As we’ve learned from previous blog posts, children grow and develop rapidly in their first five years across the four main areas of development. These areas are motor, cognitive, social emotional and communication. We’ve covered 3 out of 4 of these development areas, and now we’re going to move on to the last - communication. So, what exactly is communication development?
Mother talking to baby image by Freepik
What is communication development in children?
Communication development is about more than talking. It means all the different ways a child understands and communicates, only part of which are spoken words. In fact, communication skills are crucial to a child’s cognitive and conceptual development, as well as their social, emotional and cultural awareness and understanding. There are different components that make up communication, including speech, language, literacy and communicative competence.
Today, we’re going to focus on the speech and language aspects of communication. First, let’s take a look at the components of speech and language development:
The different components of speech and language development:
- Phonetics and phonology: How to pronounce speech sounds, as well as the understanding of the rules that govern the structure, distribution, and sequencing of speech-sound patterns.
- Semantics: Vocabulary and the understanding of the rules that govern the meaning and context of words or grammatical units. For example, does “dad” mean any man? Or any man with a beard? Or just one particular man?
- Syntax and morphology: The understanding of the rules that govern word order to form clauses, phrases, and sentences. It also concerns the rules that govern change in meaning at word level. For example, is the plural of “cat” “cats”?
- Pragmatics: The understanding of the rules that govern language use across communication contexts. Pragmatics refers to learning the social rules for using language, including adapting your language for who you’re talking to, taking it in turns to speak, and staying on topic. This also includes learning non-verbal communication, including facial expressions, gestures, tone of voice and how this interacts with the words we’re saying.
Stages of Language Development
Babies actually start learning ever since they’re in the womb. Research has shown that they remember stories that they were read to while they were in the womb, as well as recognize their family members’ voices.
Once they’re born, their development tends to progress through the following stages:
3 - 12 months
In the early months of this stage, babies will start cooing, smiling, and laughing. Later on, they will start babbling, playing with easy sounds such as “da da da”. They will also start communicating with gestures like waving and pointing. This is the point where they might sound like they’re talking, but are not using actual recognizable words.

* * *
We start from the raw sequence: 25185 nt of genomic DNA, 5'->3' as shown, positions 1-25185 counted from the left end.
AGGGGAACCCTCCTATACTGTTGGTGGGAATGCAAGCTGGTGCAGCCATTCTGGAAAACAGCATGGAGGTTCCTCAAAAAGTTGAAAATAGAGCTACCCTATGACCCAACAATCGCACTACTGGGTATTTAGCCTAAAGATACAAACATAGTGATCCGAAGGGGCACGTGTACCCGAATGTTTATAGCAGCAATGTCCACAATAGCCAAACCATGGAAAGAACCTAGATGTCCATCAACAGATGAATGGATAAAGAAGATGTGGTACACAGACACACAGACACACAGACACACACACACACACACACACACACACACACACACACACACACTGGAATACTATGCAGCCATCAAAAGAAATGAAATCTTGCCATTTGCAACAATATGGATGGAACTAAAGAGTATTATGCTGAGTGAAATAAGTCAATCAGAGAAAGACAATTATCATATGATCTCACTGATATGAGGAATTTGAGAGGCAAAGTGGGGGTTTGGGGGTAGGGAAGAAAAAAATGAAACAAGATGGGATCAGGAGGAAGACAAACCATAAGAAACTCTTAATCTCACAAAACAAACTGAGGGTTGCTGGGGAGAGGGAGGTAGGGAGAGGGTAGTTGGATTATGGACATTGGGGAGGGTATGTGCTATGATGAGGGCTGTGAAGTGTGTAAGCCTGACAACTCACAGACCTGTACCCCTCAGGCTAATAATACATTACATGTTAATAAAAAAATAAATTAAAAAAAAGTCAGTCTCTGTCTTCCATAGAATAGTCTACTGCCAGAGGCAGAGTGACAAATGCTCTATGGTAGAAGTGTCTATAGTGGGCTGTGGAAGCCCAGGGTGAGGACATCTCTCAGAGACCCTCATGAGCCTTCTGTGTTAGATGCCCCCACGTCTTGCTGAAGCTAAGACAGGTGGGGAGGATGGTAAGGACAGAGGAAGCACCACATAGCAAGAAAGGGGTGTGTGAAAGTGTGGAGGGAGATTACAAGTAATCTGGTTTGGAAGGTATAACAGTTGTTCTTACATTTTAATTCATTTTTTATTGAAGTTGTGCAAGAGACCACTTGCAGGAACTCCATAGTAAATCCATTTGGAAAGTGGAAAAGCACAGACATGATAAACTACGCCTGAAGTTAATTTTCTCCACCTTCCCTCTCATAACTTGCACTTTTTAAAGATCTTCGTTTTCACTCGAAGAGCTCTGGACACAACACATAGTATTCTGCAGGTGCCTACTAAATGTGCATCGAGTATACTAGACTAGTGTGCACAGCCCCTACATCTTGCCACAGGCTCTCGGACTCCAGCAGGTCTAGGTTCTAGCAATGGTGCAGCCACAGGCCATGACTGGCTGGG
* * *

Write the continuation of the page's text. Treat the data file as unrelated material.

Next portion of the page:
12 - 18 months
At this stage, babies will be able to say their first few words with meaning, such as “da da” and “ ma ma” to call dad and mom. As they mature, children will be able to understand more than they can say, and even follow simple instructions like “Sit down”. Babies will also mostly be using nouns in their speech, such as “book” or “dog”.
18 months - 2 years
Around this age, children will start putting words together into short phrases or sentences, such as “dada throw ball” or “me go”. At this stage, you’ll be able to understand most of what your child says, and they’ll be able to understand a lot of what you say too. They will also start to name objects they feel affectionate towards, such as their toys or stuffed animal friends. When you say simple commands like “Pick up your coat” or “Put your toys away”, they’ll also be able to understand and respond to them.
Mother talking to baby image by shurkin_son on Freepik
2 - 3 years
This is when children begin to form longer sentences, usually consisting of three or four words. They’ll also be able to use some grammatically correct sentences, such as using plurals or past tense. Their conversation skills at this point will also improve, as they start to understand and respond to you more often.
3 - 4 years
Reaching this age, our little ones will be able to speak more clearly, and strangers will be able to understand them. You can expect longer, more complex conversations about your child’s thoughts and feelings. They will also start to ask questions such as “Who”, “What” and “Why”.
4 - 5 years
It’s approaching story time! Children’s language development at this age has become more advanced, as they are able to tell stories and simple jokes. So, you can totally expect some interesting stories at this age, especially when they start going to pre - school. They’ll want to talk about a wide range of topics, and their vocabulary will keep growing. They will also show understanding of basic grammatical concepts, and start using sentences with words like “because”, “if” or “so”. At this stage, they’ll also be able to follow requests, and can even help around the house with some simple chores, like putting away their toys or clearing the table.